With Antifogmatic, the second album under the Punch Brothers moniker, Chris Thile and his band of grown-up bluegrass prodigies bring the seemingly polar principles of progressive technical skill and pop sensibility to traditional blueg
rass. At times, the quintet's incalculable musical talent slumps into the background to make way for Thile's melodious croon ("You Are"). At other times, the vocals drop out and Thile turns his keen attention to his mandolin as he weaves through and around the exceptional violin, stand-up bass, acoustic guitar, and banjo virtuosos that make up his band. The central riff in "Don't Need No" is knee-buckling as the banjo, mandolin, and guitar parrot each other on top of a deeply rooted bass/violin foundation. Similarly, the fleet-fingered players dart their collective way around "The Woman and the Bell" in such a way that it seems to be sonic illusion. But for the Punch Brothers, songwriting values do not, by any means, take a back seat to astonishing execution and complex, staunchly academic arrangement. Songs like "Next to the Trash" and "Rye Whiskey" cake a thick layer of traditional country flavor on top of modern (yet timeless) subject matter and tops it all off with the aforementioned freakish natural playing ability. The album closes with the pensive "This Is the Song (Good Luck)," a profoundly down-paced ballad that melts Thile's yearning voice so perfectly with uncharacteristically simple full-band instrumentation that the grave atmosphere of the song becomes entirely separate from its physical origin. I saw these guys live at the Newport Folk Festival last month, and it truly made me want to quit music altogether. They somehow manage to sound even tighter live than on the record, the elusive mark of a legendary band in the making.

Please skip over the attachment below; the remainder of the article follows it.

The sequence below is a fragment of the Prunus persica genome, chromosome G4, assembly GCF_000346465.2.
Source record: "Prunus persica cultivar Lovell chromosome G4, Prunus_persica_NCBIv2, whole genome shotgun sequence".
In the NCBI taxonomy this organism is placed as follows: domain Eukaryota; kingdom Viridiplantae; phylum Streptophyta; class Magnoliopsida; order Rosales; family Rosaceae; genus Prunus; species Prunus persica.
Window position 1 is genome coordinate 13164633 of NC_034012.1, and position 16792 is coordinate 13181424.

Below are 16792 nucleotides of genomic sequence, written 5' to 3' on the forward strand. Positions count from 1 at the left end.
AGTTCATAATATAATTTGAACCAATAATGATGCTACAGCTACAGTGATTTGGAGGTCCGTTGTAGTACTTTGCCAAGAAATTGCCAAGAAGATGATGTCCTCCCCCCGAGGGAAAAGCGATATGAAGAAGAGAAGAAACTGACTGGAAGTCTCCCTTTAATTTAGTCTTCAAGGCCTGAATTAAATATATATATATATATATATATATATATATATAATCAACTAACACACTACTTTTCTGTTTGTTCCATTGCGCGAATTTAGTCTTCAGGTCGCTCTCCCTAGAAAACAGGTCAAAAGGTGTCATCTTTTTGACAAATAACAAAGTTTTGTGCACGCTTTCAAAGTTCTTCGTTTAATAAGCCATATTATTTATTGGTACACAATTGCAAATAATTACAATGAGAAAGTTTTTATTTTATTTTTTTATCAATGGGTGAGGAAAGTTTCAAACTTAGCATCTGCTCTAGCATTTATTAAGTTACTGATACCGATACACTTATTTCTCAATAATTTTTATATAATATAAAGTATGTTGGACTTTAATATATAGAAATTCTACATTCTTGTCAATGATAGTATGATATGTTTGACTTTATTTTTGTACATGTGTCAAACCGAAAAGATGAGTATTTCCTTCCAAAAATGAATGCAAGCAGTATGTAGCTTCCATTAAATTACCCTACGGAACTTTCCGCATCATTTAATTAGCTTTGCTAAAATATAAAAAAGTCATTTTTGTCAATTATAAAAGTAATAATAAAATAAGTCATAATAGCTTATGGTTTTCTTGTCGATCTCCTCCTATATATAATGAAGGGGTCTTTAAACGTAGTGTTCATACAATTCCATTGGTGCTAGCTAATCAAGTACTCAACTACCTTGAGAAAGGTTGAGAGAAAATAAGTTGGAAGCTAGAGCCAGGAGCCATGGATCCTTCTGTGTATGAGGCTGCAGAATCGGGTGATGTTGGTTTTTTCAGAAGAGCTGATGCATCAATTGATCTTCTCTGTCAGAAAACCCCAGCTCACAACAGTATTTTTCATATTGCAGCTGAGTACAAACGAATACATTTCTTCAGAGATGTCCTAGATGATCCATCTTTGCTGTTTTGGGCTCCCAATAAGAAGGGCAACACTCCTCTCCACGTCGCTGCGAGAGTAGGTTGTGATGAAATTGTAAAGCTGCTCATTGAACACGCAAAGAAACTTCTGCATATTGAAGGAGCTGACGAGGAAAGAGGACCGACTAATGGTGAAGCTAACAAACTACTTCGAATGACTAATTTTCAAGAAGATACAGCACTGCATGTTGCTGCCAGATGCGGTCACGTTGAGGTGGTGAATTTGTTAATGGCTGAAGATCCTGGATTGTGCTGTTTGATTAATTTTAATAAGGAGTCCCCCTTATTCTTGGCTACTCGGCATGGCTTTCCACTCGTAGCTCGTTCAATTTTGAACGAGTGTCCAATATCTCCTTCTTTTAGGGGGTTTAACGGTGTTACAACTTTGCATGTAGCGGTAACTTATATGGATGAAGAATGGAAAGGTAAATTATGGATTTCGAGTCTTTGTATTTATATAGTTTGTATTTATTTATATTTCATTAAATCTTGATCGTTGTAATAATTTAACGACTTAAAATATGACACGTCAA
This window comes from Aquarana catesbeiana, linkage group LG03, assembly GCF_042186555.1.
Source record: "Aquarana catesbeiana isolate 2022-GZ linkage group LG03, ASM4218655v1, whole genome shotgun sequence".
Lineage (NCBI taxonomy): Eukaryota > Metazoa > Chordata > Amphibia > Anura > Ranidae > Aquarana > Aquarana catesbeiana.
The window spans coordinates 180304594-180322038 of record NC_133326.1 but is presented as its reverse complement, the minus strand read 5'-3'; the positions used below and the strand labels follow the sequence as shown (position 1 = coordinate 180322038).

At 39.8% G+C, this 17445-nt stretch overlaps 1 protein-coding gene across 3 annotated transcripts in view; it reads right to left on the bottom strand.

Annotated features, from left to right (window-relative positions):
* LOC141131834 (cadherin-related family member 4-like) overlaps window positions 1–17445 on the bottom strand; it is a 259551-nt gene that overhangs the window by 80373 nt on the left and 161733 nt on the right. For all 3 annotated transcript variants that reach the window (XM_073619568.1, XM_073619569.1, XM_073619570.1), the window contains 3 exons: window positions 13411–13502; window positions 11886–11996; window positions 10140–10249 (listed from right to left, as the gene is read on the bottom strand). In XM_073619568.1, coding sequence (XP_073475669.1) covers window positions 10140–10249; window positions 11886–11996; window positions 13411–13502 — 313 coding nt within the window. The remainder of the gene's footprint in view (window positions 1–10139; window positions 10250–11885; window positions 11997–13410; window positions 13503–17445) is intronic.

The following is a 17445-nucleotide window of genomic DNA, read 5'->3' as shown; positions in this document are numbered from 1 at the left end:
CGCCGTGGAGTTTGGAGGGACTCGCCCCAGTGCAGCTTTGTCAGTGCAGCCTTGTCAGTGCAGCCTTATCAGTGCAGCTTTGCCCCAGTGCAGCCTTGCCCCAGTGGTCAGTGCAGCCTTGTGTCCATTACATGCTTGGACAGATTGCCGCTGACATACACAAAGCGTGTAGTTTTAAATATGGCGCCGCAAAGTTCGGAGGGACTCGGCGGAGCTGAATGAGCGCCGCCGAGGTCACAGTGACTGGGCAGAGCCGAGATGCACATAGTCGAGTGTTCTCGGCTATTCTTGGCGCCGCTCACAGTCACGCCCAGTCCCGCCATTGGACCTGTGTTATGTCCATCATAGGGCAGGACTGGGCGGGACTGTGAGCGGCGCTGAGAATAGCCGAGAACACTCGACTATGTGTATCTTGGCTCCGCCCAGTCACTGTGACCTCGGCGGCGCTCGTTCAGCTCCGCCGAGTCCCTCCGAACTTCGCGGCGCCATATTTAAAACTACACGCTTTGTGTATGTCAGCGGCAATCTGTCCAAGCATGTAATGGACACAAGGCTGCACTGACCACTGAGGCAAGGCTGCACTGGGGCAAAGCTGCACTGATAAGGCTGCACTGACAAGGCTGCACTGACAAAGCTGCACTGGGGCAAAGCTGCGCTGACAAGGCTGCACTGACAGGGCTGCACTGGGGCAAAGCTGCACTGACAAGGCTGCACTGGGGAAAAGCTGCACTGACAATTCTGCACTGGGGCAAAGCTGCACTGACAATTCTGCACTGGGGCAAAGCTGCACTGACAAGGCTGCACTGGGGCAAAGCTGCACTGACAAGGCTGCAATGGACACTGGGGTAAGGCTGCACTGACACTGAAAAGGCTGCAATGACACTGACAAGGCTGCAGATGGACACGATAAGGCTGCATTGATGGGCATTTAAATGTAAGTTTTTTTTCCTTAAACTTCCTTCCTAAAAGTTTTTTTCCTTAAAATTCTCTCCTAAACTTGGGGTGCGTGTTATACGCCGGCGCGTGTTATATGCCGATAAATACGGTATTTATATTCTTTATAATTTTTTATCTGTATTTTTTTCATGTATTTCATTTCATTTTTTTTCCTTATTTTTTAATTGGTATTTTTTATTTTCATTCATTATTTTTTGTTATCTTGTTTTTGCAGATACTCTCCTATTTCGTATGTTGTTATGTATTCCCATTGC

The Tallest Man on Earth - Sometimes the Blues Is Just a Passing Bird (EP)
Kristian Matsson has played all the right cards throughout his young career. His debut full-length, Shallow Graves, was awesome. Its follow-up, The Wild Hunt, was very similar...and absolutely awesome. So it's only natural that The Tallest Man on Earth's between-albums EP, Sometimes the Blues is Just a Passing Bird, would be both similar to its two predecessors and, subsequently, awesome. Well, kind of, but not quite. But it is definitely awesome. The 5-song EP starts with "Little River," a Wild Huntish number that shows off the grainy yelp and on-point guitar-plucking style that has made The Tallest Man a household name (in houses full of modern indie/folk fans, anyway). The EP takes a turn, though, with the second track, "The Dreamer"; for the second time in his discography, Matsson appears with an instrument other than acoustic guitar or banjo. Instead of plucking feverishly at his woody strings, Matsson strums on an electric guitar set to a mushy, watery tone. At first, the track offends much in the same way the rare misstep "Kids on the Run," Matsson's lone pinao ballad, offends at the end of The Wild Hunt. But the melody is much more compelling, the lyrics are adequately attention-grabbing, and the muddy guitar tone grew on me just enough to allow the track to play through when I spin the EP. He steps a little further out of his box with the uncharacteristically slow "Like the Wheel," the first song to appear in the Tallest Man's discography in which Matsson adds a background of (presumably) keyboard-generated ambience. The application is very light and subtle, but it is just peculiar enough that any Tallest Man fan can pick up on it pretty quickly. Another Wild Hunt-sounding track, "Tangle In This Trampled Wheat" follows, setting up "Thrown Right At Me" to close the short EP. On the closer, Matsson employs yet another uncharacteristic playing style: a waltzlike strumming rhythm that emphasizes the vocals as he sings "You grew up playin' the valley so wild / That's why you're so beautiful now" to some entity you can almost see in the subtle high-end guitar lines and restrained melody. Sometimes The Blues is Just a Passing Bird is a worthy release to keep our tongues wet while we wait for another LP. But more importantly, it's a medium through which Matsson stretched his repertoire just enough to make another--venture a guess?--awesome record.